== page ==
The first Tracts are dated at the beginning of September. They were generally short, several keeping well within the suggested limit of four pages; and they were chiefly concerned with the constitution, ordinances, and services of the Church. Their first object was to restore and strengthen faith in those portions of the Divine Will which relate to the nature and organization of the Body of Christ, and which had been denied or forgotten by the popular religionism of the day. Of the first seventeen Tracts, nine were in part or altogether written by Newman, and they all deal with subjects belonging to this great truth. Of the remaining eight, John Keble had contributed two, one on the Apostolic Succession, and one on the Sunday Lessons; his brother, Thomas Keble, Hurrell Froude, J. W. Bowden and Alfred Menzies, both of Trinity College, and B. Harrison, Student of Christ Church, furnished the remainder. The last three writers were still very young men. Three of the Tracts are explanations of, or comments upon, Church Lessons or Church Services; but these topics are chiefly discussed in view either of threatened alterations in or existing neglect of the Church's system and order. Newman's own account of this first set of Tracts is given in the following extract from a letter to Perceval, written on July 2O, 1834:--
'As to the first tracts, every one has his own taste. You object to some things, another to others--if we altered to please every one the effect would be spoiled. They were not intended as symbols ex cathedrČ, --but as the expressions of individual minds ; -- and individuals, feeling strong, while on the one hand they are incidentally faulty in mode or language, are still peculiarly effective. No great work was done by a system--whereas systems rise out of individual exertions. Luther was an individual. The very faults of an individual excite attention--he loses, but his cause (if good, and he powerful-minded) gains--this is the way of things, we promote truth by a self-sacrifice. There are many things in Keble's tract on 'Adherence to the Apostolical Succession' which I could have wished said otherwise for one reason or other--but the whole was to my mind admirable, most persuasive and striking. So that a man corrects carefully upon his own standard, we must allow him his own standard. A critic must not attempt to mend a poem, or a connoisseur a painting. This is my apology for some of my tracts-- as for others I plead the Spectator's " If I am at any time particularly dull, consider I have a reason for it." The pruning-hook would perhaps have removed some tracts altogether--but they are parts of a whole.'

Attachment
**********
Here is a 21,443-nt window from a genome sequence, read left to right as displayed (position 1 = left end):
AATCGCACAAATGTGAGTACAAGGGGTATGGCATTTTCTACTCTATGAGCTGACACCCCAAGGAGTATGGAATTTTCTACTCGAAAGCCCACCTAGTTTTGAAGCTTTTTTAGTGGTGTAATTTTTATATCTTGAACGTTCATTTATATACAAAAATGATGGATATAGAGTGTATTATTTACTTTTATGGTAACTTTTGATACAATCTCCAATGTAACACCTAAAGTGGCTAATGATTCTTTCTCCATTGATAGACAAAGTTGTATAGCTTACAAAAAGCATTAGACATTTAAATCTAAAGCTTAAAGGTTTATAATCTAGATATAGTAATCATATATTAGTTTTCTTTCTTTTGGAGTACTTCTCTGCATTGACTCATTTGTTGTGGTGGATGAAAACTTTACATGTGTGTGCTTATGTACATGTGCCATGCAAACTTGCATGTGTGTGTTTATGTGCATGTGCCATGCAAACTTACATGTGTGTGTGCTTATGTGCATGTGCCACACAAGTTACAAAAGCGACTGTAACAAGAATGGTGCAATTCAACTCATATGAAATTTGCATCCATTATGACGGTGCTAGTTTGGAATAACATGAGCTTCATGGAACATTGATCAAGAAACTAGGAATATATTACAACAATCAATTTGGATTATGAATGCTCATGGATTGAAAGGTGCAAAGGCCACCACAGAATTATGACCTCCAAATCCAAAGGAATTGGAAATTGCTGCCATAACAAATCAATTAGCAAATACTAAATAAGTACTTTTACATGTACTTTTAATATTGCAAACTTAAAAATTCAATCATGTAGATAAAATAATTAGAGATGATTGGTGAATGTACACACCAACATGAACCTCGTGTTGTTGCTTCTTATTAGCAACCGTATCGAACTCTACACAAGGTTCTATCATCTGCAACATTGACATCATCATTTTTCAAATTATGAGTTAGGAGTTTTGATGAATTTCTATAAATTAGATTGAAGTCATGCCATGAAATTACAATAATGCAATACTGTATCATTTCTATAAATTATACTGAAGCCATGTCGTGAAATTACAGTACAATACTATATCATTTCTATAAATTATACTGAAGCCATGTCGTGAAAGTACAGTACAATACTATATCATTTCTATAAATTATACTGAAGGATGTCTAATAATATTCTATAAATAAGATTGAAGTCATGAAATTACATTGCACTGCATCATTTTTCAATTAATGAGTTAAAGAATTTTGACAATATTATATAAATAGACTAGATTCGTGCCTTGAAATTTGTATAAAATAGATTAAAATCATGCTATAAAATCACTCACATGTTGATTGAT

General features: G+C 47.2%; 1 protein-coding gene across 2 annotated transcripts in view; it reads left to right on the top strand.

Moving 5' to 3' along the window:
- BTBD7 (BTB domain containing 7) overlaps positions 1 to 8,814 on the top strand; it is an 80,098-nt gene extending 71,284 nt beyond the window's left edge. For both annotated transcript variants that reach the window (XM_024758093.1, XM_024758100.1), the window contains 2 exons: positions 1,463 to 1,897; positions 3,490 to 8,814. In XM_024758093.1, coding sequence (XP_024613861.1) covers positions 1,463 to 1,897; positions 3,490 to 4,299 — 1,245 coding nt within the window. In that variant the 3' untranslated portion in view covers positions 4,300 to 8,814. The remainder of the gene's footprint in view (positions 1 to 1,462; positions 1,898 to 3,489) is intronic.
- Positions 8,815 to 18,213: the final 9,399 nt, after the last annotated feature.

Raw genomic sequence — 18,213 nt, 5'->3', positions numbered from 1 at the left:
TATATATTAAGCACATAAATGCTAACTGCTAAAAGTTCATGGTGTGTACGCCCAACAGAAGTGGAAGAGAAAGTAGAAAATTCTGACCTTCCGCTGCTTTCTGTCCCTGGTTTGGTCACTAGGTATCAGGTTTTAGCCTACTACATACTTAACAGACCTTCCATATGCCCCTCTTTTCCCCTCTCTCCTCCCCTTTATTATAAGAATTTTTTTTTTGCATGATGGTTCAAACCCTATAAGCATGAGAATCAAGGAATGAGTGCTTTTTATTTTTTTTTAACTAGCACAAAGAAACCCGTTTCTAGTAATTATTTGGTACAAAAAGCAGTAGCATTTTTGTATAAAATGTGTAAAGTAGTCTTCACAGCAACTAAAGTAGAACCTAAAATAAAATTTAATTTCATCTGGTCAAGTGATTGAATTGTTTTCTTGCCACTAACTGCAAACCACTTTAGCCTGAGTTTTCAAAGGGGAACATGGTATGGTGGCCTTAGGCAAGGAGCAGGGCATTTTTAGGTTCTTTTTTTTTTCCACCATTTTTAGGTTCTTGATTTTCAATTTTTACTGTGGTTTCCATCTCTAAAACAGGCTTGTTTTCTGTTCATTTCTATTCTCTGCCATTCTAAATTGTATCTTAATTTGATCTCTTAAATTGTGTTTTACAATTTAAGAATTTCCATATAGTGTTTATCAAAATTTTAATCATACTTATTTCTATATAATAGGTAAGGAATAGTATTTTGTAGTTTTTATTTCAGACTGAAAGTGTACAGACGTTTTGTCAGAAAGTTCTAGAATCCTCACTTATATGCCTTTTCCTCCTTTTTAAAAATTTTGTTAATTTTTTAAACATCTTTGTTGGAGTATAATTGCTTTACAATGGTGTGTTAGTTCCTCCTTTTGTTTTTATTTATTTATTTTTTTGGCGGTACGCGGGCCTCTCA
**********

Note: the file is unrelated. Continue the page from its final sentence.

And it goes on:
With the general drift of the earlier Tracts, Pusey was in full sympathy. Thus he writes to his brother William on an early criticism of the Tracts which appeared in the Christian Observer:--
'It has wholly mistaken the object of the so-called Oxford Tracts, which are directed wholly to things spiritual, and concern themselves not at all with anything which can be called the temporals of the Church. . . . I expect that there will be much resistance, and much obloquy, because the views of this age are eminently compromising, rationalist, and low; self-extolling and impatient of authority. People, in consequence, cannot even understand right views of the Sacraments or the commission of the clergy.'
At first, indeed, he had formed a less favourable judgment. Referring to the early Tracts, he said in later life that
'those on the Apostolic Succession produced a great effect. I thought the subject dry, and not likely to interest people, but it was not so. The claim had been so entirely forgotten as to be practically new. One person, a dissenter in the Isle of Wight, said that she must go to church to see these successors of the Apostles. She went and remained. On the other hand the claim made people angry. They felt its force.'
Pusey himself only contributed eight Tracts to the entire series of ninety. Of these the first was on Fasting. The subject had been much in his thoughts for some time. On its appearance he wrote to his brother:--
'You will recognize it by the initials if not by the style. My object was to induce others to think on what I had thought on myself, or rather, since I had come to a result by long and careful thinking, and that, in conformity with the admonitions of our Church, I thought it my duty to state it. I feel some hope that, by God's blessing, it may have some tendency to promote a more humble, submissive, acquiescing frame of mind towards God, in these days of tumult, self-confidence, and excitement.'
An interesting account of the occasion of the Tract is given by Isaac Williams in his 'Autobiography':--